Now available: PLANTS FOR YOUR FOOD FOREST: an important new book from PFAF. It focuses on the attributes of plants suitable for food forests, what each can contribute to a food forest ecosystem, including carbon sequestration, and the kinds of foods they yield. The book suggests that community and small-scale food forests can provide a real alternative to intensive industrialised agriculture, and help to combat the many inter-related environmental crises that threaten the very future of life on Earth. More >>>

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Mertensia ciliata - (James.)G.Don.

Common Name Mountain Bell, Tall fringed bluebells
Family Boraginaceae
USDA hardiness 4-8
Known Hazards None known
Habitats Streambanks, wet meadows, damp thickets and wet cliffs from the foothills to high elevations in the mountains[60, 172].
Range South-western N. America - Oregon to New Mexico.
Edibility Rating    (1 of 5)
Other Uses    (0 of 5)
Weed Potential No
Medicinal Rating    (1 of 5)
Care (info)
Fully Hardy Moist Soil Wet Soil Semi-shade Full sun
Mertensia ciliata Mountain Bell, Tall fringed bluebells


www.nps.gov
Mertensia ciliata Mountain Bell, Tall fringed bluebells
http://commons.wikimedia.org/wiki/User:JerryFriedman

 

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Summary


Physical Characteristics

 icon of manicon of flower
Mertensia ciliata is a PERENNIAL growing to 0.8 m (2ft 7in) by 0.3 m (1ft).
It is hardy to zone (UK) 4. It is in flower from May to July. The species is hermaphrodite (has both male and female organs).
Suitable for: light (sandy), medium (loamy) and heavy (clay) soils. Suitable pH: acid, neutral and basic (alkaline) soils. It can grow in semi-shade (light woodland) or no shade. It prefers moist or wet soil.

UK Hardiness Map US Hardiness Map

Synonyms

Habitats

 Bog Garden; Cultivated Beds;

Edible Uses

Edible Parts: Flowers  Leaves
Edible Uses:

Flowers - raw[172]. Leaves - raw or cooked[172]. The leaves are rather hairy and are not so nice when eaten raw[172].

References

Medicinal Uses

Plants For A Future can not take any responsibility for any adverse effects from the use of plants. Always seek advice from a professional before using a plant medicinally.
Antipruritic  Galactogogue

The plant is galactogogue[257]. An infusion has been used to increase the milk flow of nursing mothers[257]. An infusion of the powdered root has been used to relieve the itching caused by smallpox and measles[257].

References

Now available: PLANTS FOR YOUR FOOD FOREST: 500 Plants for Temperate Food Forests and Permaculture Gardens.

An important new book from PFAF. It focuses on the attributes of plants suitable for food forests, what each can contribute to a food forest ecosystem, including carbon sequestration, and the kinds of foods they yield. The book suggests that community and small-scale food forests can provide a real alternative to intensive industrialised agriculture, and help to combat the many inter-related environmental crises that threaten the very future of life on Earth.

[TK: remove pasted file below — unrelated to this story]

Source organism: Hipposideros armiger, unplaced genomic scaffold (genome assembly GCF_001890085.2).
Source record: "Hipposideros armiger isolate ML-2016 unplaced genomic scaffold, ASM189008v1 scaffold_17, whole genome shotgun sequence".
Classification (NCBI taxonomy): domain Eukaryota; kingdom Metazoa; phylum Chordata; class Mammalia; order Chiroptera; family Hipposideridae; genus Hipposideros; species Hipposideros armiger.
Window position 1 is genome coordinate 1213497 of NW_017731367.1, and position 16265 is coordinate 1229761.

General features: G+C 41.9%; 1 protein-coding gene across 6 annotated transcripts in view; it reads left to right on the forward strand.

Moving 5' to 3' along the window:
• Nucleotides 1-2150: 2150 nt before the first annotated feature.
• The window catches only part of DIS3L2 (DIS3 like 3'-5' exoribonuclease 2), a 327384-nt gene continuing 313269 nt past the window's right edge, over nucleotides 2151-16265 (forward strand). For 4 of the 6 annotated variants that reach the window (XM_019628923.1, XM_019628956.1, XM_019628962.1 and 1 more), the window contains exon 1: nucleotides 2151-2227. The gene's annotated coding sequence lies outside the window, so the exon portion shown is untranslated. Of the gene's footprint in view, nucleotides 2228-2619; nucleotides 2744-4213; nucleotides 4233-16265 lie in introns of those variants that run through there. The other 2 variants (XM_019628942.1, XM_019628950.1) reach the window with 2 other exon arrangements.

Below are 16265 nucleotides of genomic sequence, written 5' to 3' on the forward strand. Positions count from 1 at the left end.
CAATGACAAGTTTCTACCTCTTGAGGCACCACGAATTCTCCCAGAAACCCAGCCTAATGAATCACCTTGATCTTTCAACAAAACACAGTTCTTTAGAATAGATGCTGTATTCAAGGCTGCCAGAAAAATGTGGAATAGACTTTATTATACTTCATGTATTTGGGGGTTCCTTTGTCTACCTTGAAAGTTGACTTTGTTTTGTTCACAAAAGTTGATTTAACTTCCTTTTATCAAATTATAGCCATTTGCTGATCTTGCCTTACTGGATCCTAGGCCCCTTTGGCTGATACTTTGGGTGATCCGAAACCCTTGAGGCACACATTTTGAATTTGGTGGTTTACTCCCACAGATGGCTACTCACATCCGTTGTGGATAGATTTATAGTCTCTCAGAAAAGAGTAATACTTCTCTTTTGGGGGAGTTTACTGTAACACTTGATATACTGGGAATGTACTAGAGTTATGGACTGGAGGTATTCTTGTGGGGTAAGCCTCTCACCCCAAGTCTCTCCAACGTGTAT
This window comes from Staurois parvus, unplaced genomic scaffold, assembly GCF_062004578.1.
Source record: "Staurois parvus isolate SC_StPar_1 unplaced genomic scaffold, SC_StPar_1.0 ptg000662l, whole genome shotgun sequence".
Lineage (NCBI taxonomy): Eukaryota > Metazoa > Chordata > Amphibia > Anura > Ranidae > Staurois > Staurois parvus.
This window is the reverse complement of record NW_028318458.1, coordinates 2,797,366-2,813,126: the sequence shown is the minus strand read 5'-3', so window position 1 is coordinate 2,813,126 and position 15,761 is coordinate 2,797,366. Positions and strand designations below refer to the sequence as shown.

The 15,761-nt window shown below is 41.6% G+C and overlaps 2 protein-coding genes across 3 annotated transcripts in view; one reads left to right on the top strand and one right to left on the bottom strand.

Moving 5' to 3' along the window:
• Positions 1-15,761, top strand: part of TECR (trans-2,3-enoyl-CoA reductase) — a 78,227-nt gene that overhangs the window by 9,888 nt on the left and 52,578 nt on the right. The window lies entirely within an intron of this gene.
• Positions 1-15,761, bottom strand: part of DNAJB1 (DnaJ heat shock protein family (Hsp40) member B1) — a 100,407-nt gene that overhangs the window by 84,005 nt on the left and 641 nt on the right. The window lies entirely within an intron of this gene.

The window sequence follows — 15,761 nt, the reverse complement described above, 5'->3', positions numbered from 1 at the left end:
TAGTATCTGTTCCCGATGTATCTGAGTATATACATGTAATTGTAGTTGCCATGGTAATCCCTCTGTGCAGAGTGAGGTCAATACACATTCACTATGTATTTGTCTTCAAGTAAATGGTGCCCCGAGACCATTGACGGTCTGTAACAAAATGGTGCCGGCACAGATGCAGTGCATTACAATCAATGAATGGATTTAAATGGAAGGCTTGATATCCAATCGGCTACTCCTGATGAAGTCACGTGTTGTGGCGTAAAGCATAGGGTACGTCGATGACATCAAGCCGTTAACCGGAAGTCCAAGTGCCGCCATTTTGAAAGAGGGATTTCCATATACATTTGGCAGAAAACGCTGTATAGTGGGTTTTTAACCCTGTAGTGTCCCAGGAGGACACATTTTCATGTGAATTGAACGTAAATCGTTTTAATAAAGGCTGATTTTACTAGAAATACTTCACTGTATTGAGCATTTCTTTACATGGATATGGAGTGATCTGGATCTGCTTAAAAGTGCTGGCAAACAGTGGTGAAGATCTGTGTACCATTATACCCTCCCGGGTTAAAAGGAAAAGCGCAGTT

Read More

FOOD FOREST PLANTS

Other Uses

None known

Special Uses

References

Cultivation details

Easily grown in an ordinary garden soil with some shade[1, 111]. Requires a moist peaty soil in full sun or light shade[187]. Plants are hardy to about -20°c[187]. A very ornamental plant[1].

References

Temperature Converter

Type a value in the Celsius field to convert the value to Fahrenheit:

Fahrenheit:

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The PFAF Bookshop

Plants For A Future have a number of books available in paperback and digital form. Book titles include Edible Plants, Edible Perennials, Edible Trees, and Woodland Gardening. Our new book to be released soon is Edible Shrubs.

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Propagation

Seed - best sown in a cold frame as soon as it is ripe[1, 200]. Sow stored seed as early in the year as possible. Protect from direct sunlight[200]. When they are large enough to handle, prick the seedlings out into individual pots and grow them on in the greenhouse for at least their first winter. Plant them out into their permanent positions in late spring or early summer, after the last expected frosts. Division, with care, in early spring or autumn[200].

Other Names

If available other names are mentioned here

Found In

Countries where the plant has been found are listed here if the information is available

Weed Potential

Right plant wrong place. We are currently updating this section. Please note that a plant may be invasive in one area but may not in your area so it’s worth checking.

Conservation Status

IUCN Red List of Threatened Plants Status :

Related Plants
Latin NameCommon NameHabitHeightHardinessGrowthSoilShadeMoistureEdibleMedicinalOther
Mertensia bellaBeautiful bluebellsPerennial0.6 0-0  LMHSNMWe10 
Mertensia longifloraSmall bluebellsPerennial0.4 3-7  LMHSNM10 
Mertensia maritimaOyster PlantPerennial0.2 3-7  LMNDM30 
Mertensia oblongifoliaOblongleaf bluebellsPerennial0.3 4-8  LMHSNMWe10 
Mertensia paniculataTall bluebells, Alaska tall bluebells, Northern bluebells, Eastwood's bluebellsPerennial0.8 4-8  LMHSNMWe10 
Saxifraga mertensianaWood saxifragePerennial0.0 0-0  LMHSNMWe10 
Tsuga mertensianaMountain HemlockTree45.0 5-7 MLMHFSNM12 

Growth: S = slow M = medium F = fast. Soil: L = light (sandy) M = medium H = heavy (clay). pH: A = acid N = neutral B = basic (alkaline). Shade: F = full shade S = semi-shade N = no shade. Moisture: D = dry M = Moist We = wet Wa = water.

 

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Author

(James.)G.Don.

Botanical References

60200

Links / References

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